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The United Kingdom (A Darker World War II)

The United Kingdom

  • Capital: London
  • Form of Government: Constitutional Monarchy with two legislative houses (House of Lords and House of Commons)
  • Head of State: Queen Elizabeth II
  • Head of Government: Prime Minister
  • Official Language: English
  • Official Religion: Church of England and Scotland
  • Monetary Unit: British Pound
  • GDP: $1,900,000,000,000


  • Population: 58,000,000
  • Sex Distribution: 51% Female; 49% Male
  • Religous Affiliation: Christian 67%; non-religious 20%; Islam 2%; other 11%
  • Major Cities: London 7,500,000; Birmingham 1,300,000; Leeds 740,000; Glasgow 690,000; Sheffield 525,000


  • Total Active Duty Personnel: 290,000 (58% Army; 30% Navy; 22% Air Force)
  • Military Expenditure of GDP: 3.2%

Background: Winston Churchill and his Conservative Party continued to control British politics until losing to the Labour Party (led by Clement Attlee) in the 1950 Elections. Under the leadership of Labour, Britain and its Empire changed dramatically. Rebuilding the war torn nation continued well into the new decade, and new changes were implemented such as the National Health Service. In 1952, India and Pakistan became independent Republics, and London’s role in Palestine ended the previous year.

With the US shrinking back into semi-isolationism, Britain reclaimed its role as the worlds leading military and naval power, seeing conflicts in Iran over the nationalizing of the Anglo-Iranian Oil Company, and uprisings against British rule in Kenya and Malaysia. To help retain the fragile peace, and to take all the pressure of the shoulders of Britain, a military alliance with the commonwealth nations was created, known as the Commonwealth Pact (Compact). In 1953, Britain became the second world power to test the nuclear bomb, working closely with its Compact allies, Australia and Canada in the process.

Due to increasing expenses of trying to maintain its military dominance, and a costly conflict in Malaysia, the Labour Party failed in its bid for re-election, losing to Anthony Eden and the Conservative Party. After consulting popular war time Prime Minister, Winston Churchill, Eden strengthened Britain’s ties to its former ally, the United States and to the Commonwealth. Under Eden, the British economy began a gradual recovery, unemployment rates began to fall, and the pound’s value began increasing.

In late 1954, Britain mourned the death of King George VI. The King had suffered through diseases for the better part of two years and was rarely seen in public since the marriage of his daughter, Elizabeth in 1949, and the birth of his grandson, Prince George. He was interred in St. George’s Cathedral in Windsor Castle. His pregnant daughter ascended to the throne taking the name, Queen Elizabeth II. A few short weeks later the Queen gave birth to her third child, and first daughter Princess Mary.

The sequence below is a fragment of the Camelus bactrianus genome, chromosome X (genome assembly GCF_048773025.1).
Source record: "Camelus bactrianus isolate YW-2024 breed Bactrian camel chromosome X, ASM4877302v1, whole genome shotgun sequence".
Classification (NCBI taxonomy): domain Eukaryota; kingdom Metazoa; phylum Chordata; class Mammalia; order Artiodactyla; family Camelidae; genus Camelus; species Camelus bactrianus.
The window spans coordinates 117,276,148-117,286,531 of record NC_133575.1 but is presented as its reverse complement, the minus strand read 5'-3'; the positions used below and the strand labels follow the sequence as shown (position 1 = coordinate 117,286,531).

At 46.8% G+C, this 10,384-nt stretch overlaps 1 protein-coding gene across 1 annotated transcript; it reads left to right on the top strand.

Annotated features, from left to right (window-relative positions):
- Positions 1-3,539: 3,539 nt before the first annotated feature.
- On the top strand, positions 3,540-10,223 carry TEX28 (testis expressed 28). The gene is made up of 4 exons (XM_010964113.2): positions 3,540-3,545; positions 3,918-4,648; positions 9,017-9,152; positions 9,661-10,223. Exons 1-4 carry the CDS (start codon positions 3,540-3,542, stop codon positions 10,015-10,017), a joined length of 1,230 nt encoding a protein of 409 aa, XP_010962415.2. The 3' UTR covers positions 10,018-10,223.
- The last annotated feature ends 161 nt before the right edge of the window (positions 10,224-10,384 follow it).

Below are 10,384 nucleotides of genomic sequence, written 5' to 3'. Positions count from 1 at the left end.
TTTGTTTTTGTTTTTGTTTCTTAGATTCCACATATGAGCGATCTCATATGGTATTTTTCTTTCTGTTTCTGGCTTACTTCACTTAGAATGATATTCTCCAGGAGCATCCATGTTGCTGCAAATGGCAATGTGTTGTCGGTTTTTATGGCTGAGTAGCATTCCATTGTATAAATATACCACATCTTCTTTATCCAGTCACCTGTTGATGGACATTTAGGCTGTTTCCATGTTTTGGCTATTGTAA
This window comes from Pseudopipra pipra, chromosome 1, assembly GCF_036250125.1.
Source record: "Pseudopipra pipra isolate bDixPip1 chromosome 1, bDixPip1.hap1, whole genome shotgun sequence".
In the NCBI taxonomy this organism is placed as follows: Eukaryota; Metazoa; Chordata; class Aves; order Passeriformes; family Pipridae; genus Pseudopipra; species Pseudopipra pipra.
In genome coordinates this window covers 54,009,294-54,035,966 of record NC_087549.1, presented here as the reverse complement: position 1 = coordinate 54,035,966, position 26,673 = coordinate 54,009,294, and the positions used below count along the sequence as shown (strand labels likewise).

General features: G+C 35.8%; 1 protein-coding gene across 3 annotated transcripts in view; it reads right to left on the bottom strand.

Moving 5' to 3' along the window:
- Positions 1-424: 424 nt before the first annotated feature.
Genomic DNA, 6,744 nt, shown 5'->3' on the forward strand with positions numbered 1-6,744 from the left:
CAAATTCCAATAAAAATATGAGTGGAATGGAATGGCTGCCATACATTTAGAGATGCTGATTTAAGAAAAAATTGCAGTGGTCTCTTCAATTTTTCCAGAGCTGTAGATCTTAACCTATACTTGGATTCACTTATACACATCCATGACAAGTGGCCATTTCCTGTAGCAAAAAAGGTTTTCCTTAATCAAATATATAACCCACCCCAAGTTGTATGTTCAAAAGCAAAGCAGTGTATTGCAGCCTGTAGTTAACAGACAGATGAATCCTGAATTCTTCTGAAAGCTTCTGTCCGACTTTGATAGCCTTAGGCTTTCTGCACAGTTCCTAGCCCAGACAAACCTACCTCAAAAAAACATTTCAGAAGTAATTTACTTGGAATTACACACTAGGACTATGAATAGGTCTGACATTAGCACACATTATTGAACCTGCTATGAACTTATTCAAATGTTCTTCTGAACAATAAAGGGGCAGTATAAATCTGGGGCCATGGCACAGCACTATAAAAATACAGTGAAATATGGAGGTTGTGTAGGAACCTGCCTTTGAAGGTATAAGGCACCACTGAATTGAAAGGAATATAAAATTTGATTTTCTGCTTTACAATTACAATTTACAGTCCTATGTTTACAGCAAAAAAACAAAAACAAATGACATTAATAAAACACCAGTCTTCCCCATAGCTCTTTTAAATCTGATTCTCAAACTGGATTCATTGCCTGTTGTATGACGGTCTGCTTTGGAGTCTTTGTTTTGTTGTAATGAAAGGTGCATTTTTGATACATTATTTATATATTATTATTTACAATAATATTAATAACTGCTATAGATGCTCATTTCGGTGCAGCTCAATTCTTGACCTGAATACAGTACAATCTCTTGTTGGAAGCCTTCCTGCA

In 1959, President Sukarno of Indonesia was assassinated; the nation soon collapsed into Civil War, the British led the UN in an effort to restore the peace. However outside of France, Poland, Italy and Spain no other nation not a member of Compact participated. US President Lyndon B. Johnson failed to get the Republican dominated Congress to approve American participation, pledged material and moral support for the UN forces. When peace finally returned to the South Pacific in 1963, Compact stood alone, with their European allies withdrawing for economic or political reasons, and Indonesia was fractured beyond repair without extending the war.

Decolonialization continued into the 1960’s, but the baby-boom generation began to question the establishment, with British artists and philosophers leading the way. In the early 1960’s a rock band, called the Beatles, from Liverpool, England took the country by storm, and would later conquer the world with their music. The Beatles were joined by other British acts such as the Rolling Stones, the Who, the Kinks, the Dave Clark Five, and Rory Storm and the Hurricanes among others. It was the beginning of a new era in thinking in all aspects of life from religion, sexuality, and politics. British youth’s were the first to overtly criticize racial policies in effect in the United States and South Africa, and the movement spread into mainland Europe, North America and the Pacific.

Labour led by Hugh Gaitskell (later Harold Wilson) would begin a decade of dominance of politics following the 1965 election. It was the marking of a new era, Sir Winston Churchill died in a London Hospital in January 1967, in what some suggest as symbolic, a changing of the guard. The 1970’s Britain’s main focus was placed in Ireland, and the ongoing struggles between the Irish Republican Army and the Ulster Unionists. The conflict in Northern Ireland still has not been fully resolved, and continues to be a burden on the United Kingdom. In 1976 the Conservatives reclaimed Parliament, holding it until 1983.

Britain became the world’s leading software developer in the 1980’s and 1990’s, producing an extensive global network, appropriately called the global-net, making it available to the general public in 1986. Computer software and programming is expected to become Britain’s top industry by the year 2015, and is a leading source of employment in the UK. Today Britain ranks fifth in the GDP of the world, and second in Europe (behind only Germany). The British military is about 330,000 strong, and is still considered the dominant force in the world, with the Royal Navy providing the backbone. Though some nations such as India, Pakistan and Nigeria have left the alliance, Compact continues its mission of providing a stabilizing force in the world, though it has recently come under heavy criticism as a continuance of the old British Empire.

timelines/united_kingdom_a_darker_world_war_ii.txt · Last modified: 2012/06/20 05:41 by Petike